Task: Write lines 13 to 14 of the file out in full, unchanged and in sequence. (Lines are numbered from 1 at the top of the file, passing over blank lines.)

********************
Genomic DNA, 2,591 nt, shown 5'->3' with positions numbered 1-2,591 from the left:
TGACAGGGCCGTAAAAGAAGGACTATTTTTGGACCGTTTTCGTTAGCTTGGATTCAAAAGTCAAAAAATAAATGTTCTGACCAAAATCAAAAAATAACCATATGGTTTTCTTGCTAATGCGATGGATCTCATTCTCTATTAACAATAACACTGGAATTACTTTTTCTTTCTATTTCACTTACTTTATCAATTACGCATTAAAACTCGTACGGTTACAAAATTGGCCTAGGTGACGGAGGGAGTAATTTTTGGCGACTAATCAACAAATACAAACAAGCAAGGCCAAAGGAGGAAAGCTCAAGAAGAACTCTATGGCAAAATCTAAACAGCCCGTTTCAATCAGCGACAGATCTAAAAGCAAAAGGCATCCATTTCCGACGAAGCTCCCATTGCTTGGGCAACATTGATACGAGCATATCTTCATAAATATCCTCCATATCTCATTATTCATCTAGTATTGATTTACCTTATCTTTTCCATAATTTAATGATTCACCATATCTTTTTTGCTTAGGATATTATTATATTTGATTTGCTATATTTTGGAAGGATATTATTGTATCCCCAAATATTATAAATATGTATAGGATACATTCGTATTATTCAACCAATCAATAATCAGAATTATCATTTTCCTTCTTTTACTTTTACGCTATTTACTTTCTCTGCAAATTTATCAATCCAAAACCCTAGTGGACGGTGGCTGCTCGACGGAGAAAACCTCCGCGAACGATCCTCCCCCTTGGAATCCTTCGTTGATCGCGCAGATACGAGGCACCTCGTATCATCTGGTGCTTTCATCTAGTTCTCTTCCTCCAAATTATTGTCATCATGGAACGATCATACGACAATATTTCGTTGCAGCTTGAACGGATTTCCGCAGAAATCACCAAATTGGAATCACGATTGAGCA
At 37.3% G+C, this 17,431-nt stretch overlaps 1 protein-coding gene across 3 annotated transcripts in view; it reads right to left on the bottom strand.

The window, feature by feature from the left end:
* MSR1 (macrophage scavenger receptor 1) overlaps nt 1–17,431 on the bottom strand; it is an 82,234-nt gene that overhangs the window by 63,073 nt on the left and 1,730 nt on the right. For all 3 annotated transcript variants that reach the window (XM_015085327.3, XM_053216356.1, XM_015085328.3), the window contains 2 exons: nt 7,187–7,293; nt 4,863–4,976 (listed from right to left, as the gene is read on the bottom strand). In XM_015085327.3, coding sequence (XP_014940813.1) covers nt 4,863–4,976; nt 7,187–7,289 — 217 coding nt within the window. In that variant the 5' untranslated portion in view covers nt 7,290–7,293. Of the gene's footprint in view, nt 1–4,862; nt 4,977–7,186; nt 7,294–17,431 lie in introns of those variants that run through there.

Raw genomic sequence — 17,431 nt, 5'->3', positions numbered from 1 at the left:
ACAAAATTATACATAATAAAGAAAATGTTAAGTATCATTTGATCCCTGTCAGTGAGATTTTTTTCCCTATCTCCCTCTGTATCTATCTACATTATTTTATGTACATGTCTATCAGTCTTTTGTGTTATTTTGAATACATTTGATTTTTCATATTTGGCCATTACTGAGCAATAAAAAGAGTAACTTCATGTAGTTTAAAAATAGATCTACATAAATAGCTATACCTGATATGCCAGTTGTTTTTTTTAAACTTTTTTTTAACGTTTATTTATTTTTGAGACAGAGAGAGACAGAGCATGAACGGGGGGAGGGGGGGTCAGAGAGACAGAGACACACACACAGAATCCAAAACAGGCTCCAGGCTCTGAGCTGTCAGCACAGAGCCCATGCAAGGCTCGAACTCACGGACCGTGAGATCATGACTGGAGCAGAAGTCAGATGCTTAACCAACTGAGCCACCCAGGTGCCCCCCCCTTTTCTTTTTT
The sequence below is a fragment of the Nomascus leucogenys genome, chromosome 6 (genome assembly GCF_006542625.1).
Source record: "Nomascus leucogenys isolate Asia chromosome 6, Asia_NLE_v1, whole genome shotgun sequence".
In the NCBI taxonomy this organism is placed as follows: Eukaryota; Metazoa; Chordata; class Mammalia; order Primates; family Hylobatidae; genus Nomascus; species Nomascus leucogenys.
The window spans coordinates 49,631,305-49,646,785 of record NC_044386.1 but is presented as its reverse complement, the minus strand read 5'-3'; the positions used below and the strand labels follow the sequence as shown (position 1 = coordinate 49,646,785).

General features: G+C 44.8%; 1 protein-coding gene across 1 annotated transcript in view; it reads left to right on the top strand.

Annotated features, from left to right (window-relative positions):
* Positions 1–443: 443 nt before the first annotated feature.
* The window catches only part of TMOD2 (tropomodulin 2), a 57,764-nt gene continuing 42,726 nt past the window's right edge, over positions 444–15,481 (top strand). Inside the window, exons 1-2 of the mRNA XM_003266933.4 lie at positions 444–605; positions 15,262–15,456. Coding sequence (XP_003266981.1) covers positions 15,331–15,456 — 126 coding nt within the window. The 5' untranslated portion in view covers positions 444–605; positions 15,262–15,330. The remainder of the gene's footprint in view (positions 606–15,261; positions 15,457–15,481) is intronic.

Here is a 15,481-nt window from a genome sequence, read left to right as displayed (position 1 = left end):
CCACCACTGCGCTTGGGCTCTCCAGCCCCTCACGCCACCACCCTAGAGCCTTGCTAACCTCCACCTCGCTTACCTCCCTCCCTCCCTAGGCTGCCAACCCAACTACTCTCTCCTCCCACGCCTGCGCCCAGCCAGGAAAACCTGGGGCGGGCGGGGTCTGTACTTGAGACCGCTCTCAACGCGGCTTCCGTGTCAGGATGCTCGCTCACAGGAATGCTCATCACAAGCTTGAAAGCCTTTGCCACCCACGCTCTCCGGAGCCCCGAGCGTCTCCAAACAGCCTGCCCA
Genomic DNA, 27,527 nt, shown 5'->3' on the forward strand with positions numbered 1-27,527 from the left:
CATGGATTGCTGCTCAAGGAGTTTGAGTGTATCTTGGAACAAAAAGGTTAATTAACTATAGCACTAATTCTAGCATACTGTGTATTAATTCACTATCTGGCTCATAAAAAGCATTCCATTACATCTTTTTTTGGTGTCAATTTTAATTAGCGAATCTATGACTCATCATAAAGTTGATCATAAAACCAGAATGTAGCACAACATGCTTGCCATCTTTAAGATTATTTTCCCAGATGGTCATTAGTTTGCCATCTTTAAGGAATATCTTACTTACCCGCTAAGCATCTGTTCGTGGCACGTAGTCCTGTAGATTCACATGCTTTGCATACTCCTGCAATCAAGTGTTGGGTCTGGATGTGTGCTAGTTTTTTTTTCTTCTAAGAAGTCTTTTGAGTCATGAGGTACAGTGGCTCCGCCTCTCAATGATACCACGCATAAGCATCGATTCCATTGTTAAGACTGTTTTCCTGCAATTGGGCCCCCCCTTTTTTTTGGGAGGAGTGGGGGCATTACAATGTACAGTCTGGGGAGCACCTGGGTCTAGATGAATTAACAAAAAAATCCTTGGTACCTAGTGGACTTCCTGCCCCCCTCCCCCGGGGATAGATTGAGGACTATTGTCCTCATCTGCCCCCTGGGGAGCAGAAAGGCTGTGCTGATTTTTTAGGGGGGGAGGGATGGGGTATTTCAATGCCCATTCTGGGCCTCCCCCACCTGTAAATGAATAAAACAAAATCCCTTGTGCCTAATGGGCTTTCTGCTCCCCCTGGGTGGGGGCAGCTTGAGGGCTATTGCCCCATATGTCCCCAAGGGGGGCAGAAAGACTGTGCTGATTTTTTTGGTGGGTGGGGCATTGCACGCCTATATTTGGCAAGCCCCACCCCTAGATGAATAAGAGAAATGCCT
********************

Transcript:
Annotated features, from left to right (window-relative positions):
* Positions 1–443: 443 nt before the first annotated feature.